I am so happy I found this book on your blog, because i fell in love with it, especially the Shelley/Byron connection. As for the ending, I thought it was all wrapped up and then–WHAM! I should have expected that, given Hawkins did the same kind of thing at the end of Reckless Girls.

      Liked by 1 person

  2. I don’t think I could live in a world without cats, Mae. And I can see why you were attracted to that book – love the cover. I read a review of The Villa on Tessa’s blog. That cover sure doesn’t indicate the story inside, but it sounds like one I’d really like.

    Liked by 1 person

    • This one positively oozed atmosphere for me, Tessa. I am so glad I saw it on your blog and scooped it up.
      And yeah, I thought the ending was pretty much in place and then–WHAM! But then, Hawkins did that with Reckless Girls, too.

      Definitely a fabulous story!


  3. Great reviews and I’m intrigued by both. A world without cats–I’m a dog person, but imagine it would feel soulless and joyless, like a dogless world. And The Villa sounds interesting. I was surprised despite “nothing much happening”, you gave it 5/5. That really makes me want to read it.

    Liked by 1 person

    • I think you could substitute dogs for cats in the first book, Jacqui, and have the exact same feelings about the story. It was just so different.

      And you’re right about the second book. As I was reading, I kept wondering why I was glued to the pages when there really wasn’t much happening. But the atmosphere and the Shelley/Byron connection carried me through.

      Liked by 1 person

  4. I am not a cat person but like to read how they affect the lives of people who love them. Thanks for sharing this book Mae. it is interesting to note that ‘The Villa” elicited 5 stars despite nothing happening. 😀 There must be a compelling factor.

    Liked by 1 person

    • I am SUCH a cat person, Balroop, it’s pitiful. But you could substitute another animal in the place of cats, and I think the book would strike a similar cord.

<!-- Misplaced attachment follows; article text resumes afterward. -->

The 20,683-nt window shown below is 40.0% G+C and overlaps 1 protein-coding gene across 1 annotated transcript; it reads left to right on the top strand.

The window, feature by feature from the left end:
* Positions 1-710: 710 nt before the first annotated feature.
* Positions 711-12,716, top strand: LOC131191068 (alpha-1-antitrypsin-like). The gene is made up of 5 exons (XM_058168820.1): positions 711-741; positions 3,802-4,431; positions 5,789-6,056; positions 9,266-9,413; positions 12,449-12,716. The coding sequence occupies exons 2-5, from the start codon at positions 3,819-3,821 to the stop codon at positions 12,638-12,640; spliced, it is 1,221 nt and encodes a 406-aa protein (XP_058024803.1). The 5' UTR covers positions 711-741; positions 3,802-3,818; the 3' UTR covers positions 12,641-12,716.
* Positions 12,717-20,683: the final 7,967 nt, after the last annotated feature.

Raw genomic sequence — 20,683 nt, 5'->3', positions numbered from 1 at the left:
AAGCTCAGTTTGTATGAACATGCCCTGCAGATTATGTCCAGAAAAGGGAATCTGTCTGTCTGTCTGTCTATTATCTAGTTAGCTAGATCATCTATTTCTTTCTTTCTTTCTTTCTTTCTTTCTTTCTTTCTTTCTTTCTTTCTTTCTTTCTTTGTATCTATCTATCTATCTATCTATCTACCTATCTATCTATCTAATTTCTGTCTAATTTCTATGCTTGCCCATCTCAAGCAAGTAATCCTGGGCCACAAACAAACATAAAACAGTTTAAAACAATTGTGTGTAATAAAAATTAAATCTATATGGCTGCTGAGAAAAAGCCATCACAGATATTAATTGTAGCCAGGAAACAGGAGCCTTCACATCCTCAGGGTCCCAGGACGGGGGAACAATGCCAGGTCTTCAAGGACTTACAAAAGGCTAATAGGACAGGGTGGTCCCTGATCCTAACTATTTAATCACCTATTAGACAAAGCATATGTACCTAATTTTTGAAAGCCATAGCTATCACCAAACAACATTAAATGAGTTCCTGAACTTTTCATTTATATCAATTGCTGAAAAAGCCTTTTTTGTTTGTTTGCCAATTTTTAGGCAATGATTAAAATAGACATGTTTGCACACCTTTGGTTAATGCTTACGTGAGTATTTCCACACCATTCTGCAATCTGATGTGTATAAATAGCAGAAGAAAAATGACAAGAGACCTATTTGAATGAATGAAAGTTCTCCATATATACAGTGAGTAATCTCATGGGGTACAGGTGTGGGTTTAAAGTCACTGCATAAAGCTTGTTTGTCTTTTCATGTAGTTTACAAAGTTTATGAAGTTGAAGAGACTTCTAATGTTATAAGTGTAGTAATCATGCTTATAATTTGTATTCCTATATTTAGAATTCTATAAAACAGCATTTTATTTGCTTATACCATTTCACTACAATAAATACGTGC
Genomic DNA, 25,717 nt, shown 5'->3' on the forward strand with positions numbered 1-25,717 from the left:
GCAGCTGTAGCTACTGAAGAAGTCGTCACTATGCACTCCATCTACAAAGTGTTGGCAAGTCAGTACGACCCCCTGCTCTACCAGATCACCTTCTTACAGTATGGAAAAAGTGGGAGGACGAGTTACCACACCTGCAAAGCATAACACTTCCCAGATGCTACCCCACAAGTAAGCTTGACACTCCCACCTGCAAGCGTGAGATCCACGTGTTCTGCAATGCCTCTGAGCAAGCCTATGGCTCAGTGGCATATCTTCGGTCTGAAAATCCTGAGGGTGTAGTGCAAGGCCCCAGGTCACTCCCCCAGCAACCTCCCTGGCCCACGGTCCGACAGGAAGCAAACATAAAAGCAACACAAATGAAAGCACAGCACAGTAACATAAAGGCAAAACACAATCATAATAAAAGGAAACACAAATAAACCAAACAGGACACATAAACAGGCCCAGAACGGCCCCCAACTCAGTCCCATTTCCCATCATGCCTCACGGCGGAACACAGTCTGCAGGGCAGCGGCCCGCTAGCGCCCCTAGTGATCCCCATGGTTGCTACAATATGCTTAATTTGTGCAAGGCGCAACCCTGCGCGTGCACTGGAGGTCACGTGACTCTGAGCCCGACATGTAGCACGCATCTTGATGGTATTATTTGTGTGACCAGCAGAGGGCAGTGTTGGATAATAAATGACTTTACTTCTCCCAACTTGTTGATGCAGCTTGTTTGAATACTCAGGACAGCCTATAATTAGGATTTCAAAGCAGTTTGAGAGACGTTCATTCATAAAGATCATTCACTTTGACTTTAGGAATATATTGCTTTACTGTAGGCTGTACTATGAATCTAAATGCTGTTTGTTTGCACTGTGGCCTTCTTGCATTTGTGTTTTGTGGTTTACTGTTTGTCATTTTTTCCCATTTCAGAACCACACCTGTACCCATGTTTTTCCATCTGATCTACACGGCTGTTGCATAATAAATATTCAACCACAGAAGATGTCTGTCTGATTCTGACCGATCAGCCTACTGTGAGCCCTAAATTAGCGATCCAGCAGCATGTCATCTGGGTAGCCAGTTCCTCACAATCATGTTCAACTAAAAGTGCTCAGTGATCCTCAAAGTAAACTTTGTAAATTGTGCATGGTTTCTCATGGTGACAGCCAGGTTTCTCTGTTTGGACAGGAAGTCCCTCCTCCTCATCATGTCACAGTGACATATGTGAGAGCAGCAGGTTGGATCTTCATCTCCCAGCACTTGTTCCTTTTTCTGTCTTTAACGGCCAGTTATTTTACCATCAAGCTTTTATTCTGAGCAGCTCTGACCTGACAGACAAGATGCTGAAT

As for The Villa, I kept wondering why I couldn’t put the book down, despite nothing really happening. The atmosphere and that tie to Shelley/Byron kept me reading—even though most of the characters had no redeeming qualities!

      Liked by 1 person

  5. Both of these sound like unusual reads, Mae. The first one captured my attention the most, partly because I love cats too, but also because it sounds very different. I don’t mind slow reads if they’re not too long and worth savoring. Thanks for the reviews and recommendations. 🙂

    Liked by 1 person

    • The first one is highly different, Diana. It almost reads like a parable.
      The second one is a read to wallow in atmosphere—-and that very cool connection to the Shelley/Byron summer which has always fascinated me.

      Liked by 1 person

    • Hi, Robbie. I’m hanging in there, still trying to manage my time.
      I’m glad you enjoyed the reviews. They were both excellent reads. I hope you and your family are all doing well too. Happy Valentine’s Day! 💞

      Liked by 1 person

  6. Great reviews, Mae, and I’m especially intrigued by the first one. Anyone who names his cats Lettuce and Cabbage can’t be all bad, even after making a deal with the devil. I’m adding both books to my bloated TBR list, but Lettuce & Cabbage are probably going to pull me in first. (Fellow cat lover/fanatic here, as you know.)
    😀 ❤

    Liked by 1 person

  7. Mae, two exquisite and thoughtful reviews – you’ve grabbed my attention with both of these. I have read a few Japanese books in the past few years and always love the unique ideas and approach to writing. I’m thoroughly intrigued by The Villa and another I hope to read! Many thanks for these two great book shares! Happy Reading! 📚😀

    Liked by 1 person

    • Hi, Annika. I think If Cats Disappeared from the World was my first read by a Japanese author. It was so unusual and so good. It read almost like a a parable. And The Villa was simply engrossing. I’m glad you enjoyed both reviews. Thanks for visiting and commenting!

      Liked by 1 person

      • I wonder if you have read The Phone Box at the Edge of the World – set in Japan and written by an Italian who lived there for 15 years – it is an extremely moving, almost mystical book! Absolutely amazing!

        Liked by 1 person

    • Hello! Many thanks for visiting and sharing your thoughts. I agree that The Villa was just outstanding. So glad you enjoyed it, too. If Cats Disappeared from the World was truly different. It read almost like a parable. Both were highly enjoyable!

      Liked by 1 person